This iPhone weather app nails widgets and complications — here’s how I use it to get instant forecasts

A person holds an iPhone XR in the rain.
(Image credit: Apple)

When it comes to weather apps, I’ve found it tough to find the right one. They’re either overflowing with incomprehensible data that drags down your day as you try to decipher it all or are so light on detail that you come out of the experience no wiser than when you went in. OK, I might be exaggerating a little, but it can certainly be a frustrating experience.

However, I recently came across a contender called Weather Up, and it might just be the solution to my woes. It’s early days yet, but I’ve been finding it’s much more informative than other weather apps I’ve tried in the past. And one of the reasons for that is its superb iOS widget and Apple Watch complications.

The developer has made use of Apple’s interactive widgets framework (which requires iOS 17 or later), which means you can tap the iOS widget to get more information without having to open that app itself. That presents less of an interruption to your day, and when all you need to do is quickly glance at the next hour’s forecast, it’s a perfect bite-sized chunk of weather data.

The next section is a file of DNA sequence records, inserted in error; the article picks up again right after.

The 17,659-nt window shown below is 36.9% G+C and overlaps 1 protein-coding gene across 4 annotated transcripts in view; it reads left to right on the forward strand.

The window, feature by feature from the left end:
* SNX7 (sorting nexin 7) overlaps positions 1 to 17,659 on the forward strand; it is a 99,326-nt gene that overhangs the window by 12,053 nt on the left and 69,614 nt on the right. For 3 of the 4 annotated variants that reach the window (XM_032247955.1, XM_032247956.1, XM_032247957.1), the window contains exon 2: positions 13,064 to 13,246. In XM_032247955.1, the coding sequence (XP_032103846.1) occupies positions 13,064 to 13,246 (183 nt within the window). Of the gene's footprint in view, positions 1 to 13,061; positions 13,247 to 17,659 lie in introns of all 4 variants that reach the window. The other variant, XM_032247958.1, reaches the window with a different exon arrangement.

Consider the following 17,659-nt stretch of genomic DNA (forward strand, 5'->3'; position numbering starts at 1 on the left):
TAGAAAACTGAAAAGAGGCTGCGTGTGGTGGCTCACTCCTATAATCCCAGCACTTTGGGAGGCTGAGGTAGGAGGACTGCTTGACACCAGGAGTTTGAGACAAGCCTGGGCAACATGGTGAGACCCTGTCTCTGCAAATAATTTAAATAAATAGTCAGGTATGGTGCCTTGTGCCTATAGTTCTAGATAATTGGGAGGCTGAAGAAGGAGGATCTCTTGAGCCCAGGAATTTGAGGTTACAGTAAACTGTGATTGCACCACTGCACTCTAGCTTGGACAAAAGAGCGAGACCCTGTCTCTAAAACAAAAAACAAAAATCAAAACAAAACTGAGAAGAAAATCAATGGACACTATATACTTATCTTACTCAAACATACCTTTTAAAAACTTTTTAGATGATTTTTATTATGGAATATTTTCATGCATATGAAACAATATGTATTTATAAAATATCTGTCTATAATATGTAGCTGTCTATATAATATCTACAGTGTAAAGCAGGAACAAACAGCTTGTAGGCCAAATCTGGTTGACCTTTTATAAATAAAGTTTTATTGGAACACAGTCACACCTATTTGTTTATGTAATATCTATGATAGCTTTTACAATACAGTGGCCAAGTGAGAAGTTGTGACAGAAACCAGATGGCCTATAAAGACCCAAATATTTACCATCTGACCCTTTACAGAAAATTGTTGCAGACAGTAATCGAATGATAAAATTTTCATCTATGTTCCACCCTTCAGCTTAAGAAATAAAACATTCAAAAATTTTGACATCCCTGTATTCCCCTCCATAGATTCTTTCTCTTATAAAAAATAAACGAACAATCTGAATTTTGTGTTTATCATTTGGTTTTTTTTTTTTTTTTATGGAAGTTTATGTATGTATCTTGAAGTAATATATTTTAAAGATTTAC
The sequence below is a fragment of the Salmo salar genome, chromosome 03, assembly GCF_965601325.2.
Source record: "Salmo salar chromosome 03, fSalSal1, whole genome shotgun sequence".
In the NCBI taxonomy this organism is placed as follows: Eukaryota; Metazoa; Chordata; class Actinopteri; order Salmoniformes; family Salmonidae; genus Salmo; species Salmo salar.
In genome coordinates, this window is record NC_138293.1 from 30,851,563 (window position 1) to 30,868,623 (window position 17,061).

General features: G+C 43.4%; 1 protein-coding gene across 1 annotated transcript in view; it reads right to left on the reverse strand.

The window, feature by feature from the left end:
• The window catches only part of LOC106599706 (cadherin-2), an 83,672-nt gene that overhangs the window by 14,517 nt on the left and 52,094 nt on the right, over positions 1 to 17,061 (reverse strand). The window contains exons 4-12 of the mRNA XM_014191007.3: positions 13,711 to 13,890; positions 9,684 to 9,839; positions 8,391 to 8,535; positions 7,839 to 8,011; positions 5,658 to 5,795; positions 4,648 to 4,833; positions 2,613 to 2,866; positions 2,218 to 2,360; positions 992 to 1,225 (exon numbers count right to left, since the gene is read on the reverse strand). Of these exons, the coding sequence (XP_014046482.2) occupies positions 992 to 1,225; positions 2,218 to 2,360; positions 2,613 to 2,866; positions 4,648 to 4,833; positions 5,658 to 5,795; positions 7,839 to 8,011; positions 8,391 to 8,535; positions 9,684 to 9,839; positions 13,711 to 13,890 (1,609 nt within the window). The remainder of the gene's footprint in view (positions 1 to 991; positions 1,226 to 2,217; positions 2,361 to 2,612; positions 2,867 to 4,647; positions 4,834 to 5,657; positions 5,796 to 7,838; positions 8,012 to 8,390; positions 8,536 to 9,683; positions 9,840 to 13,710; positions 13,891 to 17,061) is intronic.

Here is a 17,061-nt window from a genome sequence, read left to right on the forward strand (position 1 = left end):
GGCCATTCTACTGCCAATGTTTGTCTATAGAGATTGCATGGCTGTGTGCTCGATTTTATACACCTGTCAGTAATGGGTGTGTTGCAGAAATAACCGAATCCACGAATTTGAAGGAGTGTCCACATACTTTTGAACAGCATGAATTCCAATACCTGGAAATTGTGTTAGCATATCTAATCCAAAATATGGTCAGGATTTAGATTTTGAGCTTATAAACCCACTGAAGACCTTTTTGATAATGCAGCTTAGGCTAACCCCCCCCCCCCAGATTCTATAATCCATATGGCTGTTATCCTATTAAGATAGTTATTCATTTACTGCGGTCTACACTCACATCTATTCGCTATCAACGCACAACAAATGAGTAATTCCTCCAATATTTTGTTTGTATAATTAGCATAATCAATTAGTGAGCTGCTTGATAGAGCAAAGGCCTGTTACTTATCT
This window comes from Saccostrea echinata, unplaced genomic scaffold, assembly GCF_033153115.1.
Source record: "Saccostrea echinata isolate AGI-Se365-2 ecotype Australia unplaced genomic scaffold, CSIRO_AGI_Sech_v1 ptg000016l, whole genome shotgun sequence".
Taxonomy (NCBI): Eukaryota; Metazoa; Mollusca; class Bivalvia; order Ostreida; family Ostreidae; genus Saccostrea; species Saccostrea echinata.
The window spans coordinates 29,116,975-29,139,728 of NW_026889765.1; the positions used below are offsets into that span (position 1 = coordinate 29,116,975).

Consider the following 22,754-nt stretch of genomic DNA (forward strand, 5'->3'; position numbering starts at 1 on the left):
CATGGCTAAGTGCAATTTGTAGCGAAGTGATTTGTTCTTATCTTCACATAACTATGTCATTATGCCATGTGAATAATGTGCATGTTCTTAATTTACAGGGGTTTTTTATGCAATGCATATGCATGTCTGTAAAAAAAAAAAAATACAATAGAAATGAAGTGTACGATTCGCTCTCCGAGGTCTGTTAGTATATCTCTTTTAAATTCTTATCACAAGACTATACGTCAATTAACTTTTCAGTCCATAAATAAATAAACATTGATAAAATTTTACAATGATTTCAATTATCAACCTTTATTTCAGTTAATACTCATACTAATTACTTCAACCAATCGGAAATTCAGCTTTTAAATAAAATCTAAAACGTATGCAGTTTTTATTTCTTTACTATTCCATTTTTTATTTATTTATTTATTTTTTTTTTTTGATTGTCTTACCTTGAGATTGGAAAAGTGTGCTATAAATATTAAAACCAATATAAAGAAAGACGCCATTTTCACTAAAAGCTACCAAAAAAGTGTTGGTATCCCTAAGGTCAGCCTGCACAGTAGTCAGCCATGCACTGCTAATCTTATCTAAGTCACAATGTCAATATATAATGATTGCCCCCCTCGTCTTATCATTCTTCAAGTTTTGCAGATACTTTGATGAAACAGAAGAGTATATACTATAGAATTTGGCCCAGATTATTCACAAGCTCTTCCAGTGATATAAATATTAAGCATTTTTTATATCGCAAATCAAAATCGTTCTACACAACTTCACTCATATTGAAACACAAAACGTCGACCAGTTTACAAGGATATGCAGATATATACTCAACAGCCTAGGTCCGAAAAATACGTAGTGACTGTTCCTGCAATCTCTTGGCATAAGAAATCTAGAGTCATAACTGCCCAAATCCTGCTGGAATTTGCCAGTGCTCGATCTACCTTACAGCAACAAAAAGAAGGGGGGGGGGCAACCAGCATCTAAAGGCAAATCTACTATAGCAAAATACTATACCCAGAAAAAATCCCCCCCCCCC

What’s even more impressive is how much data Weather Up crams into its Apple Watch complication without making it a jumble of confusing facts and figures. Through clever use of color, fonts, and icons, Weather Up makes it very straightforward to understand upcoming forecasts without needing to squint at a tiny screen or try to work out exactly what it’s telling you. That’s a refreshing change and shows the app really understands the info people look for with a quick glimpse.

Since I’ve started using Weather Up, I’ve found it’s been a breath of fresh air. Instead of having to delve into the app as I’ve had to do with other weather apps, I can just pull up its widget or complication and I know everything I need to within seconds. That makes it the perfect companion when you’re about to head out the door and need to know the outlook before you leave.